We have neighborhoods in New York City that used to have 140, 150 and 160 murders a year—some as high as 200. People living in those communities are not living in a free country. They have the promise of freedom. They have the promise of civil rights. They have the promise of liberty. But the reality is, they’re living in oppression. They’re being oppressed by drug dealers. They’re being oppressed by local hoods. They’re being oppressed in the sense of not being able to go out at night. They’re being oppressed in not being able to use the library.
When you change that dramatically and quickly, what you’ve actually done is given people a sense of freedom, a sense of their own abilities to make choices about their own lives. You’ve given them abilities to take advantage of the liberties that they are guaranteed, but that are actually nonexistent.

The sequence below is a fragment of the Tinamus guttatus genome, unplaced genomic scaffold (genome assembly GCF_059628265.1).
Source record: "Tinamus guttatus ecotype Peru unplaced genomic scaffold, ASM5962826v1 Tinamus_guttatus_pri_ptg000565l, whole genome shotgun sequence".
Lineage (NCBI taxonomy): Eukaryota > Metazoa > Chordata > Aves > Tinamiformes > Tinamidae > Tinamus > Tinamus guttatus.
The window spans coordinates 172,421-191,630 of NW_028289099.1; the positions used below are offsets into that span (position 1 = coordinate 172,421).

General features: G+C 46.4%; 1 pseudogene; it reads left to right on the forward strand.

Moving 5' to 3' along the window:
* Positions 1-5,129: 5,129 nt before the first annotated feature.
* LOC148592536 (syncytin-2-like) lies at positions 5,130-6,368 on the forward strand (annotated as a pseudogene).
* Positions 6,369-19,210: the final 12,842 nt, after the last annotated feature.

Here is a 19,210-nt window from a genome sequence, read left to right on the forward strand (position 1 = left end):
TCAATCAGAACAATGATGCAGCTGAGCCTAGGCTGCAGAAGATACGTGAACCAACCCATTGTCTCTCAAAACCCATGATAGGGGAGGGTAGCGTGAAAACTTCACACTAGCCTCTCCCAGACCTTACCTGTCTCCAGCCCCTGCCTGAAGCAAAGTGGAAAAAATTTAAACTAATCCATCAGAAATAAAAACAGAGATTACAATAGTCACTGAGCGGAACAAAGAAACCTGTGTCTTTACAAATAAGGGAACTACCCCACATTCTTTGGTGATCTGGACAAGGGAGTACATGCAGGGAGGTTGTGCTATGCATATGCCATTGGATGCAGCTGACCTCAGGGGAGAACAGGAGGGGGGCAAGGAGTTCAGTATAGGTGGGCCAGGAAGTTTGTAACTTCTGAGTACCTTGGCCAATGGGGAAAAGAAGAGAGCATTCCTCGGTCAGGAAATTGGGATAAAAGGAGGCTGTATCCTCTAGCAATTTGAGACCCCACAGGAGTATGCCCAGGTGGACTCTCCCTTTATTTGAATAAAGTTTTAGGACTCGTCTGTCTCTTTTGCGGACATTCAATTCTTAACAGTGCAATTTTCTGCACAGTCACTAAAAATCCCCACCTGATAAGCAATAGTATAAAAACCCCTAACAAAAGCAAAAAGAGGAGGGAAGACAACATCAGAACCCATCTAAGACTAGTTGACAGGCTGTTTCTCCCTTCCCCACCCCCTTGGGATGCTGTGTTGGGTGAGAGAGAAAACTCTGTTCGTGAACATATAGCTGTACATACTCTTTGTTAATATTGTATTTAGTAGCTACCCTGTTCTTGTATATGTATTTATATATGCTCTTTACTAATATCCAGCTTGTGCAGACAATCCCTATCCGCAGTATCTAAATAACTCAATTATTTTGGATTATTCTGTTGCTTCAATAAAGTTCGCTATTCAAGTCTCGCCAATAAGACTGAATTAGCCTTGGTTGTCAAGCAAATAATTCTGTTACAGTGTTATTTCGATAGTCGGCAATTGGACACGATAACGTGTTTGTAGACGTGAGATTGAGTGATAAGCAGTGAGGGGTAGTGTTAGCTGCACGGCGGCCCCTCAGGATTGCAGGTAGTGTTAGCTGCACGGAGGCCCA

You look at New York City today, and you ask questions like, “Do you want to live in the city of New York?” or “Do you want to remain in New York?” As Frank Luntz will tell you, because he polled these questions, if you asked them five or six years ago, 70 to 80 percent of the city’s population would have told you that they didn’t want to live in New York and that if they had the resources, they would move. If you asked those questions last year or this year, almost that same percentage, if not more, including the poorest people in New York, would tell you that the city is now a place where they believe their lives have gotten better or that they can see the possibility their lives might get better.